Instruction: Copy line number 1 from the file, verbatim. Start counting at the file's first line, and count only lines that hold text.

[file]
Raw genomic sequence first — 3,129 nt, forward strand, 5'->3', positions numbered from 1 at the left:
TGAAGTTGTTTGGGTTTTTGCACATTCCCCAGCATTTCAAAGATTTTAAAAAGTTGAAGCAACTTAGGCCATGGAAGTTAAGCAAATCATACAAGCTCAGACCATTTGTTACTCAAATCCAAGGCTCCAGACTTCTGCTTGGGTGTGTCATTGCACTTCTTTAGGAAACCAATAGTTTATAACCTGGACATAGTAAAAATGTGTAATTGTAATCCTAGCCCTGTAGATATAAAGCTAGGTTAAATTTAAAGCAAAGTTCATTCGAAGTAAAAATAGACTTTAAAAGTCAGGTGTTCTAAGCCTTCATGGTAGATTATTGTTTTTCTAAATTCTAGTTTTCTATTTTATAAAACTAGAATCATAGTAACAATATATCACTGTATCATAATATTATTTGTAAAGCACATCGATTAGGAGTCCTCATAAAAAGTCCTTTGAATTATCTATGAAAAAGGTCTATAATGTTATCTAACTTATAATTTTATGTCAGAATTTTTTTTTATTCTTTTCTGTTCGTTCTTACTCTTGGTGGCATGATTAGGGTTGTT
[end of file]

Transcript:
Raw genomic sequence first — 3,129 nt, forward strand, 5'->3', positions numbered from 1 at the left: